At Star Tours, they also hold the line while the Jedi Training Academy kids enter and exit the stage area.
I arrived at 11:18am and was standing in front of a simulator at 11:23am. You don’t typically want to abandon a scheduled FastPass+ experience because of the appearance of a long return line.
I was back out front at 11:39am for a total experience time of 21 minutes. According to the Star Tours attraction page, the average total experience time with FastPass+ is 20 minutes, which is just about what I experienced if you don’t count the minute or two it took to get back out in front of the entrance.
I wrote an extensive review/look around PizzeRizzo shortly after it opened back in November, but there was one item on the menu that I had been wanting to order for some time.
Nothing about the menu has changed since opening though it may be worth noting that the operating hours are typically just 11am-4pm. If you’re looking for a reheated frozen pizza after that, you can always try Catalina Eddie’s, which is part of Sunset Ranch Market.
I ordered the Mini Chicken Sub – includes Applesauce, Carrot Sticks and choice of small Lowfat Milk or Dasani Water as a Mickey Check Meal or with Minute Maid Juice Box, small Nesquik Chocolate Milk, or Cookie if you don’t care about your child’s health or are a Disney blogger.
I thought the meal looked pretty presh, but apparently the mini sub is not particularly photogenic.
I liked the flavor on the sub – the roll was fresh, light, and chewy and the meatballs offered just a touch of spice underneath a lot of melted provolone and a pretty basic marinara sauce. As a 30+ year old adult male, sucking the applesauce out of the GoGo Squeeze fit in with the awkwardness of the rest of the scene. The carrots are pretty lame and you might want to ask about substituting them out for another selection. The small chocolate milk adds 150 calories and eight grams of protein. All in all, it’s a good value for six dollars and would serve as a nice meal for the kids, a light meal for an adult, or a more substantial snack than your typical pretzel and cheese sauce, which would run you the same money.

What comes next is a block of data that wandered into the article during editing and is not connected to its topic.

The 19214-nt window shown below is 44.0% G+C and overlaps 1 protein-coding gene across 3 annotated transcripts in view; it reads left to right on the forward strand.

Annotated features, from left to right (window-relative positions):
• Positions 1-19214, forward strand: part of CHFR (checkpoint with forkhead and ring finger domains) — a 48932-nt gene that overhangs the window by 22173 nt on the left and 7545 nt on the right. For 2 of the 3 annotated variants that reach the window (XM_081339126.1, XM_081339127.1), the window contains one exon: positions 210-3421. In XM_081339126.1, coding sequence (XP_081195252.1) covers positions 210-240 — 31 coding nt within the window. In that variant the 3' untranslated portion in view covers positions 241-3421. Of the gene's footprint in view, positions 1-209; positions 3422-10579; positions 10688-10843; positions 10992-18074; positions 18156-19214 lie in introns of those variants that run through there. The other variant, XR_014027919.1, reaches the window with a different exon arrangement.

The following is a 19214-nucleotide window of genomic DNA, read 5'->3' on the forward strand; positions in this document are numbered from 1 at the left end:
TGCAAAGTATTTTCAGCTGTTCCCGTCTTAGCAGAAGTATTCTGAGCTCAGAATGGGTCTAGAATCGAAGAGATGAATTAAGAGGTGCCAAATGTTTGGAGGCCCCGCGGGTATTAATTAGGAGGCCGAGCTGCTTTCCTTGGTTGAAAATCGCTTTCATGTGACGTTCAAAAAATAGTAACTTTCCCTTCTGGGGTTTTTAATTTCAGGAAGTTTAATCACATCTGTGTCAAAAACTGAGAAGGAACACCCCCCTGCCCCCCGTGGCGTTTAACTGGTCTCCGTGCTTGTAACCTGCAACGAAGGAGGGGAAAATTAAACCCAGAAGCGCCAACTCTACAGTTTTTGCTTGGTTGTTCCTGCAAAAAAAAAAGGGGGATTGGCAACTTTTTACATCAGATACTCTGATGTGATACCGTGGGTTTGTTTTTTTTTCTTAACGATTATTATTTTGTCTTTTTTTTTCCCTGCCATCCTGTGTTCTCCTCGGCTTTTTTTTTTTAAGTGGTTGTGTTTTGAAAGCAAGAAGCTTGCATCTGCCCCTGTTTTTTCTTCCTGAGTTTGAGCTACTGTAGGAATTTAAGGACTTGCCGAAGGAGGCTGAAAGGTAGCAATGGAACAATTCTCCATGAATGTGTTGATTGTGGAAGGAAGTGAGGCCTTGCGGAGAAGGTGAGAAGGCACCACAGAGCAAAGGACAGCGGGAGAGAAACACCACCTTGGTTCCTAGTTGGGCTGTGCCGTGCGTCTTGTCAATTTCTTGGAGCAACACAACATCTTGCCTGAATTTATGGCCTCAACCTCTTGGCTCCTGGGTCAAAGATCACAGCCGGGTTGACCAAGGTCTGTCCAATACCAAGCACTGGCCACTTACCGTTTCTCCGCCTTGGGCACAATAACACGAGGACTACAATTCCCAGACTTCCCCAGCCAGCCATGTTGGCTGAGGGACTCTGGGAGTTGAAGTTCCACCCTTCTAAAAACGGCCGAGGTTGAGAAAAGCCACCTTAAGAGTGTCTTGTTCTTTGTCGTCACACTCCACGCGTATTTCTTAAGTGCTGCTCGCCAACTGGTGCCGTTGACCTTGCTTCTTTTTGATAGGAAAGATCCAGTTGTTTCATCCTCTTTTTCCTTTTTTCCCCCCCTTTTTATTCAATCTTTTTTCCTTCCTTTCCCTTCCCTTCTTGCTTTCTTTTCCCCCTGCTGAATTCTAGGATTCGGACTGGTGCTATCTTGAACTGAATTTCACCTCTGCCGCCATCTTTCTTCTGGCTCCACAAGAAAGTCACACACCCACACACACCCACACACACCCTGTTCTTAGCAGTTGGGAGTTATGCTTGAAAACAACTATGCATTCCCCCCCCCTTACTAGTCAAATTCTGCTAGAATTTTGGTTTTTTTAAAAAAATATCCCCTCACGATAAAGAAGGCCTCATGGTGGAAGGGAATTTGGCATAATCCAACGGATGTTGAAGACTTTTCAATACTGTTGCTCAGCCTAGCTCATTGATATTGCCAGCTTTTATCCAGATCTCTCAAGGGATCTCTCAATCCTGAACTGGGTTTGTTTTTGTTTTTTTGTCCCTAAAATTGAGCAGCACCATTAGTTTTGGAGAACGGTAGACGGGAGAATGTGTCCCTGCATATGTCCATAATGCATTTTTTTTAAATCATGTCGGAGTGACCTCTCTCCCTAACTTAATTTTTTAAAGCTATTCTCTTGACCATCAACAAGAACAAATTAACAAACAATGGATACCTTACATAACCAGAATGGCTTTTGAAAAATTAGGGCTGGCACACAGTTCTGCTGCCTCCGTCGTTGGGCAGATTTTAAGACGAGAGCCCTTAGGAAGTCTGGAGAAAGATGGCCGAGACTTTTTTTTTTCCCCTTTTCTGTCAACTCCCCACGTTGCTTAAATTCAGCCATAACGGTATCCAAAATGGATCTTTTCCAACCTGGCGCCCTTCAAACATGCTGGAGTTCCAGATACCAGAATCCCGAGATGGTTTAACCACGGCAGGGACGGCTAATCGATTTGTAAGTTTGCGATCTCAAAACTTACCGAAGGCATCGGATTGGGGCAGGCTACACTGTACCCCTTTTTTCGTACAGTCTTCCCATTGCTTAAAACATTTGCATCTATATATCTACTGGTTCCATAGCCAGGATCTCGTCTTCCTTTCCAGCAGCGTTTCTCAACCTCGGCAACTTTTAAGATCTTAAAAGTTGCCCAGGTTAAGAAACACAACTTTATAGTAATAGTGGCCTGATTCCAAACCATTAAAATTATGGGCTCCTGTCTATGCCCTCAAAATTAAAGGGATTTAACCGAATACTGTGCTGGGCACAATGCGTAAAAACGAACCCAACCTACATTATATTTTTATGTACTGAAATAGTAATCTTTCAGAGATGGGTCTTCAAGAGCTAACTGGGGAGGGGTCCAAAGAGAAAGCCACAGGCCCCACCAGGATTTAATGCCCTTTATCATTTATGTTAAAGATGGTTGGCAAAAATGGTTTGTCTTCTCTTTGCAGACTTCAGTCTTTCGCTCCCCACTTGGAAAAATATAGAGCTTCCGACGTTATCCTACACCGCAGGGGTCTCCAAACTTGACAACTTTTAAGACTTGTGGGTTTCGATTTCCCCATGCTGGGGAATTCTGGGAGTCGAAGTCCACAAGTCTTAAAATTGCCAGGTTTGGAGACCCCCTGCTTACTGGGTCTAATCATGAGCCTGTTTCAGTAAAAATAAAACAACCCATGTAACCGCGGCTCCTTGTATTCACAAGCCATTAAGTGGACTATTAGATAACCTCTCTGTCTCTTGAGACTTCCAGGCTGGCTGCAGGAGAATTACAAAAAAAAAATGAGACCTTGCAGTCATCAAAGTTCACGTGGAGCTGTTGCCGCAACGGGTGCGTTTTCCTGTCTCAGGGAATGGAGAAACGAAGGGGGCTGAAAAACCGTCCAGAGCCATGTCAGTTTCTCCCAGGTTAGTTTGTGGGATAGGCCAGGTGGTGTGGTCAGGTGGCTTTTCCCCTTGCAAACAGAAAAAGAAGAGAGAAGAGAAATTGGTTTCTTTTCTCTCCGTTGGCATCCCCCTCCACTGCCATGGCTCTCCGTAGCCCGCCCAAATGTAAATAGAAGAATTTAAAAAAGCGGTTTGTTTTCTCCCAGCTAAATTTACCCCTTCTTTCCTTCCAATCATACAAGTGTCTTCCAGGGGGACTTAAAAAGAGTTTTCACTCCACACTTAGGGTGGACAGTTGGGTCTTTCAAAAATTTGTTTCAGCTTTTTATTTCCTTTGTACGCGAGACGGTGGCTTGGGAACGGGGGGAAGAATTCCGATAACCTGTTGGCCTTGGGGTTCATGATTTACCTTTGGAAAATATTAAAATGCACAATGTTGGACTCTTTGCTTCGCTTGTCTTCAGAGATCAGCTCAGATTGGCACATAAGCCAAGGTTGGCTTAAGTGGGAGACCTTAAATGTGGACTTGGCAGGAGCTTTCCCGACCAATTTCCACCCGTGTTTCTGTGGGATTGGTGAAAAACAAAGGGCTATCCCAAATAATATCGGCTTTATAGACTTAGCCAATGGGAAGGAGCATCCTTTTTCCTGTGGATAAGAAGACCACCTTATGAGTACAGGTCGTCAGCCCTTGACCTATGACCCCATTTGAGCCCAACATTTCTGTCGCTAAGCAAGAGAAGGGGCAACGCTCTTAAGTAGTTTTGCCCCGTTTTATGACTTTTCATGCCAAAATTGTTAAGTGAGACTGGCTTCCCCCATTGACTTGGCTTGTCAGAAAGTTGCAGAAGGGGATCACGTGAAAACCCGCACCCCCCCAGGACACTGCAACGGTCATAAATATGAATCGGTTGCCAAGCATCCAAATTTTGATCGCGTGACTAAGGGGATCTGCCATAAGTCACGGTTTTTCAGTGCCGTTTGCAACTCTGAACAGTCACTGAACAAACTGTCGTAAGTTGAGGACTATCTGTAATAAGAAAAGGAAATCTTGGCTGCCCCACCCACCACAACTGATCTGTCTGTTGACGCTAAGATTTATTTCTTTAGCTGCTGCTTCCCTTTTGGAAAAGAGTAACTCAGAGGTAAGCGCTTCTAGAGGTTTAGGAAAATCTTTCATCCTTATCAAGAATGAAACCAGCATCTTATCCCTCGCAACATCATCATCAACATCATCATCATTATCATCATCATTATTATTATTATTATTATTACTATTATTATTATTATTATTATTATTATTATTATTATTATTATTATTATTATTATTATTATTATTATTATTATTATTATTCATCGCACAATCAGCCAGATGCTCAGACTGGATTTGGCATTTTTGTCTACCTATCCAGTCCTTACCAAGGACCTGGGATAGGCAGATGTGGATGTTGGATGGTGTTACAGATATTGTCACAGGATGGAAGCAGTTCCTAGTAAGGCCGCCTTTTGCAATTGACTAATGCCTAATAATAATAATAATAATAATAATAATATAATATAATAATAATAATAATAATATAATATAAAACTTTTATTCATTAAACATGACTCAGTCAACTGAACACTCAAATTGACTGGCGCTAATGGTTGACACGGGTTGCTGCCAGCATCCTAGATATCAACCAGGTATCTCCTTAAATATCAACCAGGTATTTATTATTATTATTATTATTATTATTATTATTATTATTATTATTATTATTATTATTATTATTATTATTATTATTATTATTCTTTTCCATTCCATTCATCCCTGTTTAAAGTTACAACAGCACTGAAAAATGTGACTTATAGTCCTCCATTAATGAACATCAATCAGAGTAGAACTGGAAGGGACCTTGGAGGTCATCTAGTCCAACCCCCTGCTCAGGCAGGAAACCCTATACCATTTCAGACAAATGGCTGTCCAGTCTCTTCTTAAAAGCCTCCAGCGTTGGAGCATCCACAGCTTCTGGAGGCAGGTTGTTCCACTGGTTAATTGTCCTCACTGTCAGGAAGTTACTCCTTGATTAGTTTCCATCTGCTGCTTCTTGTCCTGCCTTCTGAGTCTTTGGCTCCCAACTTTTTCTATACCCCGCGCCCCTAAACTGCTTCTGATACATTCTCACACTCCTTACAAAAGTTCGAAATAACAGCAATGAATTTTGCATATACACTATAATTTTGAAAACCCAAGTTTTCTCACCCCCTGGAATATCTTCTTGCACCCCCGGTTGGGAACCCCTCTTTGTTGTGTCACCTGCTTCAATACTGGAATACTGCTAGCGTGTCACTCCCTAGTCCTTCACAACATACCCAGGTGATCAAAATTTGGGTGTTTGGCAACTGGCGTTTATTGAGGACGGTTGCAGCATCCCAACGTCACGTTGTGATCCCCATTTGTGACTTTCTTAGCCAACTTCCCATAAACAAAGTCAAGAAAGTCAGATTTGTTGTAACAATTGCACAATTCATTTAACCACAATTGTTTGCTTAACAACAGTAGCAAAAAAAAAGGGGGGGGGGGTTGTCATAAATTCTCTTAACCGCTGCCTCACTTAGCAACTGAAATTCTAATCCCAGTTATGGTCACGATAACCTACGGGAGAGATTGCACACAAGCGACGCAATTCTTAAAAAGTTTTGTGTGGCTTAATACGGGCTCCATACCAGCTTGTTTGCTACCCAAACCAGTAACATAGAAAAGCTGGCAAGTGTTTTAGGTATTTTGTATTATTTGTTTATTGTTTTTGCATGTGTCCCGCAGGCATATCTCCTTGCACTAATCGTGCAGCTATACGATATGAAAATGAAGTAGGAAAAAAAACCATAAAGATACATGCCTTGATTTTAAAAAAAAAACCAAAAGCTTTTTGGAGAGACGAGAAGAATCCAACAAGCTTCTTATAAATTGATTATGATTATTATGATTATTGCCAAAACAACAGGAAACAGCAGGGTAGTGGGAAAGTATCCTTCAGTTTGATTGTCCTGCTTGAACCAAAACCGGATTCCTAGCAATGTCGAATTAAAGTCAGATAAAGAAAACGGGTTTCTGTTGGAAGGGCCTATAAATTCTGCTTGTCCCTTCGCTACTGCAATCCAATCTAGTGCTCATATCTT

I recommend the outdoor balcony seating on the top floor for some interesting views down below. With how easy it is to order, plus the expansive seating areas, you may want to consider Rizzo even if the food isn’t going to change your life. It will fill you up for the least amount of hassle and is one of the more enjoyable overall quick service experiences in any Disney theme park. At least when the food isn’t considered. If you brought something from home, it’s also a good spot to enjoy it.
Star Tours at 12:23pm.
Olaf Meet and Greet times remain incredibly low – posted at just ten minutes here in the heart of the afternoon.
Sunset Boulevard at 12:48pm.
While I walked right up to a register at PizzeRizzo, there must be a hundred or more people in line at Rosie’s All American Cafe. Hence, my recommendation.
40 minutes at Tower of Terror at 1pm.
FastPass+ was again backed up outside the entrance, which is not actually visible in this picture.
But it’s still going to be a straight shot to the library pre-show.
More or less.
Within ten minutes I was watching the pre-show and I was here on the ride at 1:23pm.
And back out front at 1:29pm for a total experience time that was five minutes longer than what standby took first thing. You’ll want to budget 30-35 minutes to ride with FastPass+.